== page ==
Luke 18:19-23 – 19 And Jesus said to him, “Why do you call me good? No one is good except God alone. 20 You know the commandments: ‘Do not commit adultery, Do not murder, Do not steal, Do not bear false witness, Honour your father and mother.’” 21 And he said, “All these I have kept from my youth.” 22 When Jesus heard this, he said to him, “One thing you still lack. Sell all that you have and distribute to the poor, and you will have treasure in heaven; and come, follow me.” 23 But when he heard these things, he became very sad, for he was extremely rich.
First, Jesus asks the man why he called him good. Something that we need to understand about the Jews is that for them “good” is an attribute that only belong to God. You don’t call other people “good.” There is no one good but the Lord. Now, Jesus is not denying that he is good. Jesus is asking this man to think. Jesus is saying, “Do you know what you are saying by calling me good? God alone is good. If you call me good, then I must be God. I cannot just be a teacher. If I am good, then I must be God.”
But what’s shocking is what happen next. Jesus gives the man a to-do list! This is weird. You and I know that there is nothing we can do to inherit eternal life. The gospel is that Jesus came and did what we cannot so that those who believed in him may have eternal life. But here we find Jesus gives the young man a to-do list. Jesus decided to play along in this man “game of good.” “Okay, let’s start with 5 out of the 10 commandments.” He intentionally lists out all the horizontal commandments and none of the vertical. And the man confidently replied, “Ten commandments? Is that all you have? Nail it! I have kept it from my youth. Anything else?” Now, I want to pause and give an applause to this young man. He did what I never could. He honours his father and his mother ever since his youth. If he is alive today, I want to ask him what his secret is. Of course, this man did not keep the law according to Jesus’ standard. Jesus standard is to honour father and mother not only externally but also internally. We fail at both. How many of you ever act dishonourably to your parents? How many of you ever cuss at your parents in your heart? If your hand is not raised, you are breaking the commandment “you shall not lie.” All of us get an F at both. But at least this young man managed to honour his parents and obey the horizontal laws externally.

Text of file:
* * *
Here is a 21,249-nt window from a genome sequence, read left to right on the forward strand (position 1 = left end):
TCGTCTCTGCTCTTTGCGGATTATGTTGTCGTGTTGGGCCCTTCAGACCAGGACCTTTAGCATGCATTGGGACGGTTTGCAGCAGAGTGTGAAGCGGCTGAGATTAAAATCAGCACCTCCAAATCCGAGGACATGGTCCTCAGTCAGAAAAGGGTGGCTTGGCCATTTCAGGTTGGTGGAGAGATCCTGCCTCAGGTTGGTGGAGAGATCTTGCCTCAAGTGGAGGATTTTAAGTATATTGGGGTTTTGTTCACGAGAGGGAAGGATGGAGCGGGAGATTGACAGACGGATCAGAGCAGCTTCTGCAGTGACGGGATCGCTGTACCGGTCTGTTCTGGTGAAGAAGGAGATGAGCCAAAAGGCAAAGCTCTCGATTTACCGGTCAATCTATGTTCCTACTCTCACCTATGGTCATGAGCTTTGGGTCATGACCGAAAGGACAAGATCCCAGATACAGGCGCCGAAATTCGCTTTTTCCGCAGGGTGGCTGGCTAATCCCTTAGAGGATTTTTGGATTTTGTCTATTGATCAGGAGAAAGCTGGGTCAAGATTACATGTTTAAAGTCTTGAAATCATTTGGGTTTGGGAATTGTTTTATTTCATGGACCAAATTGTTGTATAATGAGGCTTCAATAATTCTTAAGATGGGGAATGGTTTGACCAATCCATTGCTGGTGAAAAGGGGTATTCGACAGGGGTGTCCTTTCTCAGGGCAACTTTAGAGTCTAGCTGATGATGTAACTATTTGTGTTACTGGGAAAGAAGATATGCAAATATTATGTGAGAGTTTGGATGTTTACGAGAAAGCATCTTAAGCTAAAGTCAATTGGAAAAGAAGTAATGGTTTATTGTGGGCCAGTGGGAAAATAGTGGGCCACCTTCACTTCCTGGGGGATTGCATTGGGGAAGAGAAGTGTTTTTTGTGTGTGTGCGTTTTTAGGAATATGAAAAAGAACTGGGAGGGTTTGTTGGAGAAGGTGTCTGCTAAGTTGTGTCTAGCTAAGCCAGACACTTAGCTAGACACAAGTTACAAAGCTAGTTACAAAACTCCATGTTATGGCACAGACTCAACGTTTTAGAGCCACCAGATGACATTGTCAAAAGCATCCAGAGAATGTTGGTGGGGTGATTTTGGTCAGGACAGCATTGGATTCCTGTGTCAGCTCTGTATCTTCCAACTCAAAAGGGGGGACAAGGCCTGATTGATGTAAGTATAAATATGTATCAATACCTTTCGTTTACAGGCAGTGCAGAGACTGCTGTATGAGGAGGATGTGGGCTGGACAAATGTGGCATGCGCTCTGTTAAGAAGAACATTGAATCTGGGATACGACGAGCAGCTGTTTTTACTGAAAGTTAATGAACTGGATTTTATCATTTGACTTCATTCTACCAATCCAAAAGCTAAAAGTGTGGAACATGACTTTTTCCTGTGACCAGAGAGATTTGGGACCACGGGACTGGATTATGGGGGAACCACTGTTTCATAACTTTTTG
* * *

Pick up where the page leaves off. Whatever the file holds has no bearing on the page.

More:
When Jesus hear his reply, Jesus looks at the man and says, “One thing you still lack. Sell all that you have and distribute to the poor, and you will have treasure in heaven; and come, follow me.” This is huge! I already told you that this is not a universal command to all disciples of Christ but now I am going to argue that this command is more applicable to us than we are willing to admit. Let me explain what happen here. With this statement, Jesus is destroying the two assumptions that people have about Christianity. The two wrong assumptions are that Christianity is something that you can do and it is something that you add into your life. Let me show you.
The rich man came to Jesus with the question, “what must I do?” He sees Christianity as something that he can do and something he needs to add to what he already has. Jesus lists out all the horizontal commandments and the man confidently replies that he nails it already. So Jesus gives the man another test. “Okay, since you are that great, I just have one more test. Sell all you have and follow me.” Do you understand what Jesus is doing? Jesus is simply saying, “Great job in obeying the 6th, 7th, 8th, 9th and 5th commandment. Just do this one thing and you will be perfect. Obey the 1st commandment. You shall have no other god before me. I know it’s going to hurt you but I want you to see the monster inside of you. I want you to know what’s killing you. It’s your other god. It’s wealth. So, get rid of your false god and follow me the one true God.”